The Impact of a Kid’s Chronic Illness on Marriage and Family

The Impact of a Chronic Illness on Your Marriage and Family

Years ago, after friends and acquaintances in my little community learned about my son’s type 1 diabetes diagnosis, just about everyone’s knee-jerk comment was, “you need to talk to” one particular woman—who, in this article, we’ll call “Cathy,” due to the lack of anonymity in said “little community.” Cathy’s child had been diagnosed with type 1 diabetes more than a decade earlier, when he was an infant. Her son’s diagnosis was a terrifying ordeal of a sickness repeatedly misdiagnosed; when he was finally airlifted to an urban hospital that specialized in pediatric endocrinology—and saved his life—his blood sugar was in the 1,000s.

It took me a while to contact Cathy. My husband and I first had to find our bearings and figure out how to take care of our little boy on our own terms. We had another toddler, stressful jobs and were far from family who could step in to offer relief or support. When I finally reached out, Cathy and I hit it off immediately—people dealing with a chronic disease like type 1 diabetes seem to belong to their own tribe, what I call an “I Get It” club. Cathy and I understood each other’s worlds. She educated me on dealing with schools, on traveling with diabetes, on expecting my kid to eat us out of house and home after lows. Cathy could carb count with the speed and finesse of a gymnast; she made managing her full, bustling household look easy; she let her kid with diabetes play outside—alone. She sent him to diabetes camp. And it was her son who helped show my little guy that he could do his own finger sticks, that an insulin pump would mean all sorts of freedom. We gathered for play dates and family meals and sometimes the two of us escaped for cocktails.

So about a year ago, when Cathy confided that she was leaving her husband, I was floored. She’d had enough, she said.

Now, I want to preface what follows by saying that type 1 diabetes did not ruin Cathy’s marriage. In Cathy’s case, the relationship ended because of what she describes as “systemic dysfunction.” She says, “I was a full-time mom and [my husband] figured his 40-hour work week job was his job. I just did everything. We didn’t talk about it. That’s where the resentment built up.”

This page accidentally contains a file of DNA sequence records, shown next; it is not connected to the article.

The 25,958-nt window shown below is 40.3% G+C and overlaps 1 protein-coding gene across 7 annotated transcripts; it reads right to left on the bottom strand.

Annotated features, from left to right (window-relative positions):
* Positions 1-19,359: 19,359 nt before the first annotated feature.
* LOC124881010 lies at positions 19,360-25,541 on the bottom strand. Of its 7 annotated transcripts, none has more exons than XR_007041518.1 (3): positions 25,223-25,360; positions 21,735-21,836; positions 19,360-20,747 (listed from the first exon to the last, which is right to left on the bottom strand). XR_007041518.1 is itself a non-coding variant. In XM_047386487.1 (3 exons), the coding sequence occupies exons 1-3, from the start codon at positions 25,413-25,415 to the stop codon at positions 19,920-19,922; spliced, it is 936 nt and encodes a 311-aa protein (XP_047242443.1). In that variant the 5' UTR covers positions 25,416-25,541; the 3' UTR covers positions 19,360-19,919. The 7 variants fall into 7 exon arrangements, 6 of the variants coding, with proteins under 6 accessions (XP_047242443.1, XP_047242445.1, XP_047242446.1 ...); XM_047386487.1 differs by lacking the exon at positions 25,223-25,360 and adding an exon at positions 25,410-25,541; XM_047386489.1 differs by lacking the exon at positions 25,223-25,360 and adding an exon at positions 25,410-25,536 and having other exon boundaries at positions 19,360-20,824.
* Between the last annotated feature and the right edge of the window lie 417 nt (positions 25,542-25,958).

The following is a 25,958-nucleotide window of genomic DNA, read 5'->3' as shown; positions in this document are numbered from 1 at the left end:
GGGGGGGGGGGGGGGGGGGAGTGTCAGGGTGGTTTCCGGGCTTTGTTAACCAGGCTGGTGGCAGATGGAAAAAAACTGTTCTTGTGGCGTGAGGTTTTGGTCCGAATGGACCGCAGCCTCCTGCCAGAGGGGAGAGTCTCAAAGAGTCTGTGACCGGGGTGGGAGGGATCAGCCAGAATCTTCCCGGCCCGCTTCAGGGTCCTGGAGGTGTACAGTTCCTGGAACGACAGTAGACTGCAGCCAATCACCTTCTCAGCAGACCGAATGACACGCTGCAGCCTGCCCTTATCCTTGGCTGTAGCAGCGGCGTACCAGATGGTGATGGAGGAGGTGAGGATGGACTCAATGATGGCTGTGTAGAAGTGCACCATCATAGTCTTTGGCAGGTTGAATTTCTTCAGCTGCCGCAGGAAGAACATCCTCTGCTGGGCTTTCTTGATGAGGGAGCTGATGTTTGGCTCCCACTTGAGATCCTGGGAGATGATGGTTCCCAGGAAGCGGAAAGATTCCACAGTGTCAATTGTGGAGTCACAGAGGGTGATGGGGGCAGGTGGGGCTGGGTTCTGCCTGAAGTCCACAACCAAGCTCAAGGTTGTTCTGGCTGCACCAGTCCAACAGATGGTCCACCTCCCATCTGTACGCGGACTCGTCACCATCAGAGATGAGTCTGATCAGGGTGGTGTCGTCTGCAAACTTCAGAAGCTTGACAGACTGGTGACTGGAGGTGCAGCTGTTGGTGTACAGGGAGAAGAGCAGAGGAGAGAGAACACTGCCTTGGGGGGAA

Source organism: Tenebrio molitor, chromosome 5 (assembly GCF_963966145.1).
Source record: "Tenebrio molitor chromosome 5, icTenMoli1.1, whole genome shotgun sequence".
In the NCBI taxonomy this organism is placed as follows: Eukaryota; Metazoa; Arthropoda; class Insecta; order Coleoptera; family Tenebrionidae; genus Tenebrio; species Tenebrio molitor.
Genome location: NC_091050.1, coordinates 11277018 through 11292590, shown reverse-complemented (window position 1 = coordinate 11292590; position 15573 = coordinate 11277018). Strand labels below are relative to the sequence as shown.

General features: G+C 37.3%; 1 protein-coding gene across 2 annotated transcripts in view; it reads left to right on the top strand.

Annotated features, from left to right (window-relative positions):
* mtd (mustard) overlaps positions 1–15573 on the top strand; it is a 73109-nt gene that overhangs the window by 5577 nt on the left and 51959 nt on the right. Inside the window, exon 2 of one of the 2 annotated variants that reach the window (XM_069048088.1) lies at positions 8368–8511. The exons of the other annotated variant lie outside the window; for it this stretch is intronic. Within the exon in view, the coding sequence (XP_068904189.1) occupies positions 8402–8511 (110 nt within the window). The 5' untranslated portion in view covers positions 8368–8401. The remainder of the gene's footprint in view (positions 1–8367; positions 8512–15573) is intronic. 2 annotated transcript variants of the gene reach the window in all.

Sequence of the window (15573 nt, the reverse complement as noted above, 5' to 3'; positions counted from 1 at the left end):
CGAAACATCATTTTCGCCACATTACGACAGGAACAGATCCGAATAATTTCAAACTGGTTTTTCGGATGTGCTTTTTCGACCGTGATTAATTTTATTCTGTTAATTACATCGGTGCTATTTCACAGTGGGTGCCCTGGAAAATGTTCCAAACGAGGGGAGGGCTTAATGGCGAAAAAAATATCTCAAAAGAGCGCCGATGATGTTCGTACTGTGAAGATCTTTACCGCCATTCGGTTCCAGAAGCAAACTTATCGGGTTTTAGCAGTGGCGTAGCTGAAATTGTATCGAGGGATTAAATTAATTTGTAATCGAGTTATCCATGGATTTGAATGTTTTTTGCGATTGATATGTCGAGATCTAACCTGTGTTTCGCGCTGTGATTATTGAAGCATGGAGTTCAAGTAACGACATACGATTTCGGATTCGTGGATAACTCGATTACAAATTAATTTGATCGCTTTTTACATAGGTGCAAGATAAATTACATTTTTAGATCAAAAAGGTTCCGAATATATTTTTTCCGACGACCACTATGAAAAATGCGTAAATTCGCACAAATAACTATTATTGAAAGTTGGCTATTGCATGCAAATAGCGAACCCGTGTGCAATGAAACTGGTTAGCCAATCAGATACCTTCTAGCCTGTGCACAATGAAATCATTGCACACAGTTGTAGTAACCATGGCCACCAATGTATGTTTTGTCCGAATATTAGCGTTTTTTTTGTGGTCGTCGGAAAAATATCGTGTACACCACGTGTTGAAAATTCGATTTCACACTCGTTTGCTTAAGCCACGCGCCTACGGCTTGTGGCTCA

Sure, diabetes was demanding, sometimes overwhelming. Cathy took on all of her son’s nighttime checks, medical appointments, pump set changes and ordering of medical supplies, but “it wasn’t just diabetes,” she says. She was responsible for managing the household as well as everything involving her other kids’ needs.

“[My husband] was complacent and comfortable. I would have had to be in the hospital for him to step up to the plate and even then he wouldn’t have known what to do. He was never a solution-maker, never contributed in the conversation about how we could manage everything and make it doable for both of us.”

She says, “I wouldn’t wish a chronic illness on any family.” The stress that comes with it while dealing with everything else “can bring out characteristics in a partner that were already there, but more magnified.”

Cathy and I have discussed this at length. She says that if there’s a thread of her experience that can help people, if hers can serve as a cautionary tale, she’ll feel she’s contributed something. And so, to honor her wishes and to support all of us who are juggling life and then some, the following is advice from Dr. Rebecca Ruid, a psychologist at the University of Vermont Medical Center who has worked with hundreds of families dealing with type 1 diabetes.

When First Diagnosed

Learning that your child has type 1 diabetes is a life-changing event. I encourage families to accept this and allow for a period of grief, which includes anger, sadness … you name it. I encourage parents to observe their emotional responses during this time without judging them or trying to change them. Validating our own emotional experiences, as well as those of others, is important in this initial stage. Everyone won’t respond in the same way, or at the same time. There is no right response.